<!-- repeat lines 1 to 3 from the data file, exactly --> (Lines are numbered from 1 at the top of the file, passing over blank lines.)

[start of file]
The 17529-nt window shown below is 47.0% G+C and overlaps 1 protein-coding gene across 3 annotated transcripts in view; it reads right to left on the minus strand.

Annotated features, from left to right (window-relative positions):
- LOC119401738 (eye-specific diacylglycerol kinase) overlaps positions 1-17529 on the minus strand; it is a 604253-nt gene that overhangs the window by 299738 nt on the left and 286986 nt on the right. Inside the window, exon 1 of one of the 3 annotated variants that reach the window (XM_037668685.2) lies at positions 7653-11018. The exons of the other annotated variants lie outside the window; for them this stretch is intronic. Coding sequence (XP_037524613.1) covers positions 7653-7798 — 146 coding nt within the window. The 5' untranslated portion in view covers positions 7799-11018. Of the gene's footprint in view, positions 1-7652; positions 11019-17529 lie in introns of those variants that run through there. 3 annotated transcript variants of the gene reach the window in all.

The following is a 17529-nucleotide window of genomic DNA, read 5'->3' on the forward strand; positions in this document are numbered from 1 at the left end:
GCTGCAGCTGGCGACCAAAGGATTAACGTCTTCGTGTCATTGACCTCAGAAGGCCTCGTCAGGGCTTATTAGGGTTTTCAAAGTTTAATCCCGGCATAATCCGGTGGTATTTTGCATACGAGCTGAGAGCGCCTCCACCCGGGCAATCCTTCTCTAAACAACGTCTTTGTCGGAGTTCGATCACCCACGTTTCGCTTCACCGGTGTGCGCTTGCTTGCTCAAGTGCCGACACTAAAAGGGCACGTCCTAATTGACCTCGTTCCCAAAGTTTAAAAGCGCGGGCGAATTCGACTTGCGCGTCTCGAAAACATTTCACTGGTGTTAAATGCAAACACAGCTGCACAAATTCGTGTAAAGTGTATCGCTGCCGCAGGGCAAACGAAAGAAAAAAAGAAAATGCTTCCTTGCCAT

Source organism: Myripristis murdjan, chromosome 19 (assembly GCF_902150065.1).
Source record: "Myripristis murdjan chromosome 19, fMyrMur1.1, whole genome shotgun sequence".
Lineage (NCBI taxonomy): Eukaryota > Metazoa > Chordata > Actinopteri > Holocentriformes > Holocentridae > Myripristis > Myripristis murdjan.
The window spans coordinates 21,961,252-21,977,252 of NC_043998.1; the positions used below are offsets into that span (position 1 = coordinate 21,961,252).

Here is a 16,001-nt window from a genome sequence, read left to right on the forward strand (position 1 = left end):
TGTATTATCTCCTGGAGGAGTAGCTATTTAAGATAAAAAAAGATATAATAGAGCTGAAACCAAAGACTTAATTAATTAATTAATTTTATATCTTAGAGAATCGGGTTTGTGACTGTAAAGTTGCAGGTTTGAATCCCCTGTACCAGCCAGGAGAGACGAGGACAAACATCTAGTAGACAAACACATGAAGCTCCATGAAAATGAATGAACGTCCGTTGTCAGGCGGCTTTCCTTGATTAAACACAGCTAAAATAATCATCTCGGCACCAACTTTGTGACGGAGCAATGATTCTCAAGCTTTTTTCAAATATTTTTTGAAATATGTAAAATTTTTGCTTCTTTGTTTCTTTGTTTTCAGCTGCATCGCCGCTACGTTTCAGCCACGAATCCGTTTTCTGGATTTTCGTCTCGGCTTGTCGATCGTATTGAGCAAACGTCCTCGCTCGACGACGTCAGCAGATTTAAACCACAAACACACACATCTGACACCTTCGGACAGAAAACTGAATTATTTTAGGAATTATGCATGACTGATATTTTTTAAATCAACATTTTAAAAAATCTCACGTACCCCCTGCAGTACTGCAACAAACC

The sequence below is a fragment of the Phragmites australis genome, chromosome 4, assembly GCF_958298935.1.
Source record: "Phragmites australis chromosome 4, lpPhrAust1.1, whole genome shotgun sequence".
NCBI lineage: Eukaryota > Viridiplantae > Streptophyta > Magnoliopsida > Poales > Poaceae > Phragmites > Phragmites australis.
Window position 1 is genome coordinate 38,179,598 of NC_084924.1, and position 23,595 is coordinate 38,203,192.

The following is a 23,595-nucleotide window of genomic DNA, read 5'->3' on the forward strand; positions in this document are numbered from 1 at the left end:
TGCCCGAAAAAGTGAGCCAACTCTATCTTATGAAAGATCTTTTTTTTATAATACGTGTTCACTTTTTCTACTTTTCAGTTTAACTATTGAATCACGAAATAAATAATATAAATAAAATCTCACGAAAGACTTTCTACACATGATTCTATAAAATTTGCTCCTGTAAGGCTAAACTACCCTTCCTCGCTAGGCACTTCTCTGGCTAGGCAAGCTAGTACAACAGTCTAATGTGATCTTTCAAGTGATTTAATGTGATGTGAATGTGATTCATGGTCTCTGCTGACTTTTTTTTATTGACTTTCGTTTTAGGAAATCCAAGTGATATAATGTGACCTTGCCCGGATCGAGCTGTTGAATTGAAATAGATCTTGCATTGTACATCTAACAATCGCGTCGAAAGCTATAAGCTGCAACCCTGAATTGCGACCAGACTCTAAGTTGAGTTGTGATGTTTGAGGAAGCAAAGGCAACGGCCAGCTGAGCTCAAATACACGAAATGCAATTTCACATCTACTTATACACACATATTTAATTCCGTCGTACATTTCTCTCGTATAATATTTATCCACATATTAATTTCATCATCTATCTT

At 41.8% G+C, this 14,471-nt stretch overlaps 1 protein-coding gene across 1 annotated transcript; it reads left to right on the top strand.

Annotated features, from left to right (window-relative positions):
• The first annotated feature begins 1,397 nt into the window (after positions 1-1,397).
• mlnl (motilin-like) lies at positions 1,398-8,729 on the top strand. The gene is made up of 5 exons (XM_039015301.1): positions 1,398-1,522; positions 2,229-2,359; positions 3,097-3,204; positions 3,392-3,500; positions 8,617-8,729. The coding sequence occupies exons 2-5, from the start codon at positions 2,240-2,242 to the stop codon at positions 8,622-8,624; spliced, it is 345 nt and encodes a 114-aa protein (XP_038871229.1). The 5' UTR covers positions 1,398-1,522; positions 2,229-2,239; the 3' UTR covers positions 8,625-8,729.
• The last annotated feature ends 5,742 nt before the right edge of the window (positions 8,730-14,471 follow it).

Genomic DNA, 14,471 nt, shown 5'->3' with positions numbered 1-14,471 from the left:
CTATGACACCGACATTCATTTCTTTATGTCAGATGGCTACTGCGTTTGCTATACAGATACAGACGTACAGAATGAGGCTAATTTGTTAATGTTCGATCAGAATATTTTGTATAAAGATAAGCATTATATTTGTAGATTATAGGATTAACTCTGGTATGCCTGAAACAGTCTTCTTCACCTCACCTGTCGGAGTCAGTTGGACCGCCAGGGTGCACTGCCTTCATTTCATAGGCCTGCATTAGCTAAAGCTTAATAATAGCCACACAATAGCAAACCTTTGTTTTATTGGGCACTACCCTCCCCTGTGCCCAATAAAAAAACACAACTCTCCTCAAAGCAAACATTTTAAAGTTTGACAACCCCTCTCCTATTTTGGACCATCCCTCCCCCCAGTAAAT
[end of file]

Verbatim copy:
The 17529-nt window shown below is 47.0% G+C and overlaps 1 protein-coding gene across 3 annotated transcripts in view; it reads right to left on the minus strand.

Annotated features, from left to right (window-relative positions):
- LOC119401738 (eye-specific diacylglycerol kinase) overlaps positions 1-17529 on the minus strand; it is a 604253-nt gene that overhangs the window by 299738 nt on the left and 286986 nt on the right. Inside the window, exon 1 of one of the 3 annotated variants that reach the window (XM_037668685.2) lies at positions 7653-11018. The exons of the other annotated variants lie outside the window; for them this stretch is intronic. Coding sequence (XP_037524613.1) covers positions 7653-7798 — 146 coding nt within the window. The 5' untranslated portion in view covers positions 7799-11018. Of the gene's footprint in view, positions 1-7652; positions 11019-17529 lie in introns of those variants that run through there. 3 annotated transcript variants of the gene reach the window in all.